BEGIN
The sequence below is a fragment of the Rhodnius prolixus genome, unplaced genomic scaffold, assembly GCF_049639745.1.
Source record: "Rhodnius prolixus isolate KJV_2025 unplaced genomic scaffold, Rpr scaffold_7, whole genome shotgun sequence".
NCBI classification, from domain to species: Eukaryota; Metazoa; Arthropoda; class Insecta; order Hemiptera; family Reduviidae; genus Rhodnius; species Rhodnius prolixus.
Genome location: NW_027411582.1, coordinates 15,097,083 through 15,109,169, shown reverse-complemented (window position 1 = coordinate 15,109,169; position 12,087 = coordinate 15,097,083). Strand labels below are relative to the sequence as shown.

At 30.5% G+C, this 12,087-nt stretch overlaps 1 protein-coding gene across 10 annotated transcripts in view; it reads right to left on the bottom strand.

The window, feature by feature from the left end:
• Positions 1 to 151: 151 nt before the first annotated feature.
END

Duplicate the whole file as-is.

The sequence below is a fragment of the Rhodnius prolixus genome, unplaced genomic scaffold, assembly GCF_049639745.1.
Source record: "Rhodnius prolixus isolate KJV_2025 unplaced genomic scaffold, Rpr scaffold_7, whole genome shotgun sequence".
NCBI classification, from domain to species: Eukaryota; Metazoa; Arthropoda; class Insecta; order Hemiptera; family Reduviidae; genus Rhodnius; species Rhodnius prolixus.
Genome location: NW_027411582.1, coordinates 15,097,083 through 15,109,169, shown reverse-complemented (window position 1 = coordinate 15,109,169; position 12,087 = coordinate 15,097,083). Strand labels below are relative to the sequence as shown.

At 30.5% G+C, this 12,087-nt stretch overlaps 1 protein-coding gene across 10 annotated transcripts in view; it reads right to left on the bottom strand.

The window, feature by feature from the left end:
• Positions 1 to 151: 151 nt before the first annotated feature.